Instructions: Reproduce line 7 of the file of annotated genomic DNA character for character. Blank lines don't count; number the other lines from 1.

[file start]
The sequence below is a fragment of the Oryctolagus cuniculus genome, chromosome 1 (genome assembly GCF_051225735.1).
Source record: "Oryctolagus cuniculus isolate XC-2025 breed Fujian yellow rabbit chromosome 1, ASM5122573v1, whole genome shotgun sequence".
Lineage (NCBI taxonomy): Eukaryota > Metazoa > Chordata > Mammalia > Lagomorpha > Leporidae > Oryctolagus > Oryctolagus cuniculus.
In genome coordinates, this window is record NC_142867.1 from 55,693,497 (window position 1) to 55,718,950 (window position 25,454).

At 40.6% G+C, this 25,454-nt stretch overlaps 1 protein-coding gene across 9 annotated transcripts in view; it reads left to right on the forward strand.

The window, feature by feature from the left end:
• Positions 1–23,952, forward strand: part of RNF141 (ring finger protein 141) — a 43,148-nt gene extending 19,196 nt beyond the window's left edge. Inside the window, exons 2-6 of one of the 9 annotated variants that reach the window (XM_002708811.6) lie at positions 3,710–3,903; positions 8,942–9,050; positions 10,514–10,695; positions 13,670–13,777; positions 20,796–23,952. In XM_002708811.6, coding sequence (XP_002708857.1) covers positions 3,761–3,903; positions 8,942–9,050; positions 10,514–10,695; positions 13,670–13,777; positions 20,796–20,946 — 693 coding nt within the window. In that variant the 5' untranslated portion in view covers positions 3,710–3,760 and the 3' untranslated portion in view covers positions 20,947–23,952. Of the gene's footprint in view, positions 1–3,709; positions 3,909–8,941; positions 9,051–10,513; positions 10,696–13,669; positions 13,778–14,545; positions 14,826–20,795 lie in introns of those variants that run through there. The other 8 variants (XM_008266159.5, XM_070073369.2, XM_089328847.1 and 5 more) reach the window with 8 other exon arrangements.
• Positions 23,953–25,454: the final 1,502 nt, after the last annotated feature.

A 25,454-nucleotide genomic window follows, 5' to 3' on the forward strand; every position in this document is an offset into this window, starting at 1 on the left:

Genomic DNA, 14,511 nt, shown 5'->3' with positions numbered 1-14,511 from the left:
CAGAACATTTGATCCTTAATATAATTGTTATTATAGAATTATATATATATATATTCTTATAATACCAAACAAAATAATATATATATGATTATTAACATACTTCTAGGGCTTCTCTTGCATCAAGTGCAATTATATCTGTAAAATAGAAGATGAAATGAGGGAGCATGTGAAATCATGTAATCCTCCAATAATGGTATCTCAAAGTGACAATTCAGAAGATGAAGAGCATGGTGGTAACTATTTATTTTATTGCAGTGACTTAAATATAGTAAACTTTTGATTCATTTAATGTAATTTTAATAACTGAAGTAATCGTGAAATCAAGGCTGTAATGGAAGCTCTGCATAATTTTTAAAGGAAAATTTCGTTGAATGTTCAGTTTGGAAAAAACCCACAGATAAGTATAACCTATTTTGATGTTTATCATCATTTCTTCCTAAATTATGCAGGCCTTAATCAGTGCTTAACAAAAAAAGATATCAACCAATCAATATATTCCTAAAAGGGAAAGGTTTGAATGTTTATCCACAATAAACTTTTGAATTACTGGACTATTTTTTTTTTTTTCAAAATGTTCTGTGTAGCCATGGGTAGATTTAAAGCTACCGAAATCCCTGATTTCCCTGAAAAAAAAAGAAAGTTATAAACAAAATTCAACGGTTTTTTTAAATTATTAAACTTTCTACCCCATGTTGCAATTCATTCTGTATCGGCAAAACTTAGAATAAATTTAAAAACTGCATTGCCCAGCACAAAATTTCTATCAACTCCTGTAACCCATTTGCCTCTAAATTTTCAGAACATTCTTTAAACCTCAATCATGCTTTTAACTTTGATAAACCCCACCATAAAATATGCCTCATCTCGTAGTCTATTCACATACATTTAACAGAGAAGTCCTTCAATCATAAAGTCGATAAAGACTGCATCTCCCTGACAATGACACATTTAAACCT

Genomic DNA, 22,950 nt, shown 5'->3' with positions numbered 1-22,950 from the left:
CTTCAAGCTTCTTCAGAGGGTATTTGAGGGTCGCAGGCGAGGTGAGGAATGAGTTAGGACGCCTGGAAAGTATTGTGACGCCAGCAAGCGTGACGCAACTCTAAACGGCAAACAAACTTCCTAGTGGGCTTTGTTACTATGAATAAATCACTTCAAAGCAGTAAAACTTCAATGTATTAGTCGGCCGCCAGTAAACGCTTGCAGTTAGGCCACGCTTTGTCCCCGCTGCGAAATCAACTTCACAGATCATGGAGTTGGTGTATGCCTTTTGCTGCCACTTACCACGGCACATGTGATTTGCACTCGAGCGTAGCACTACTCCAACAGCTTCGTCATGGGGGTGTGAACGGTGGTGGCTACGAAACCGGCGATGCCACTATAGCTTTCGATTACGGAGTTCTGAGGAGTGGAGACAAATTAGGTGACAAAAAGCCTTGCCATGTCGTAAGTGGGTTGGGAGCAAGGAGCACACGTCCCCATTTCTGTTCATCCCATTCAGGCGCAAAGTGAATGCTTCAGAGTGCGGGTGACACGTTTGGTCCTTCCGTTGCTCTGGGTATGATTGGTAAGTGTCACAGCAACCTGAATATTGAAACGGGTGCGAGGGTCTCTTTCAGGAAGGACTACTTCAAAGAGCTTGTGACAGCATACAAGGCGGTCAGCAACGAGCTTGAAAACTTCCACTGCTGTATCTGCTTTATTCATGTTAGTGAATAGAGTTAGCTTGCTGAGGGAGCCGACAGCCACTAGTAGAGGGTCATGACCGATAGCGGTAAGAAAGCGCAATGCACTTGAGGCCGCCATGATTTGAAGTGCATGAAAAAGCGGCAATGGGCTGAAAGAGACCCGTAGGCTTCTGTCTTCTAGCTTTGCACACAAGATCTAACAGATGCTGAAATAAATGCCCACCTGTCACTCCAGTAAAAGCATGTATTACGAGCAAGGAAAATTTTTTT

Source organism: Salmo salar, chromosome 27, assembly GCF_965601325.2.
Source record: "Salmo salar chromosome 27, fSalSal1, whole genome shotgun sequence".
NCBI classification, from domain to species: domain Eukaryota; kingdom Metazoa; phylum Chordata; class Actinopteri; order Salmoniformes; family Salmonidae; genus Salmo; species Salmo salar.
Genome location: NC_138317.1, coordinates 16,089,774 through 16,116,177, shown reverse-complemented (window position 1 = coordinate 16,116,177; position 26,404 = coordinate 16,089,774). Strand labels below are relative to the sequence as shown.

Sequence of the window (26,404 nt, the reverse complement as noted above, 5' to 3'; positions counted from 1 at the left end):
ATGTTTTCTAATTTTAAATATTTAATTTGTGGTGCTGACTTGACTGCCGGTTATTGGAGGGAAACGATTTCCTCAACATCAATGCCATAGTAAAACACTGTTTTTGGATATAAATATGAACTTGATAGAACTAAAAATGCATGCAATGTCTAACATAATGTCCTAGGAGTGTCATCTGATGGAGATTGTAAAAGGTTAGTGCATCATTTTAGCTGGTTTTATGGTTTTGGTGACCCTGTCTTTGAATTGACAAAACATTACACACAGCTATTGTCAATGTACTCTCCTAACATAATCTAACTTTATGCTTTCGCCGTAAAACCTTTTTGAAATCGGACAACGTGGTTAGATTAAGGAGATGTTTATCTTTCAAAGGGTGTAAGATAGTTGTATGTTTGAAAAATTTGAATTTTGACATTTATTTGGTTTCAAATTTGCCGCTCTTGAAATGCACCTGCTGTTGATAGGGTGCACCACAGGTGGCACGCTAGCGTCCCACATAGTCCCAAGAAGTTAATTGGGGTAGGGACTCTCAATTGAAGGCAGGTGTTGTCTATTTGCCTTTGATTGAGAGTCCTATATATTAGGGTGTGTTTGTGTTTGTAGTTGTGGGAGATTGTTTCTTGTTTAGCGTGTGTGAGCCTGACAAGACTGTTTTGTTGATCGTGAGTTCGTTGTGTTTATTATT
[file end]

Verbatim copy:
• Positions 1–23,952, forward strand: part of RNF141 (ring finger protein 141) — a 43,148-nt gene extending 19,196 nt beyond the window's left edge. Inside the window, exons 2-6 of one of the 9 annotated variants that reach the window (XM_002708811.6) lie at positions 3,710–3,903; positions 8,942–9,050; positions 10,514–10,695; positions 13,670–13,777; positions 20,796–23,952. In XM_002708811.6, coding sequence (XP_002708857.1) covers positions 3,761–3,903; positions 8,942–9,050; positions 10,514–10,695; positions 13,670–13,777; positions 20,796–20,946 — 693 coding nt within the window. In that variant the 5' untranslated portion in view covers positions 3,710–3,760 and the 3' untranslated portion in view covers positions 20,947–23,952. Of the gene's footprint in view, positions 1–3,709; positions 3,909–8,941; positions 9,051–10,513; positions 10,696–13,669; positions 13,778–14,545; positions 14,826–20,795 lie in introns of those variants that run through there. The other 8 variants (XM_008266159.5, XM_070073369.2, XM_089328847.1 and 5 more) reach the window with 8 other exon arrangements.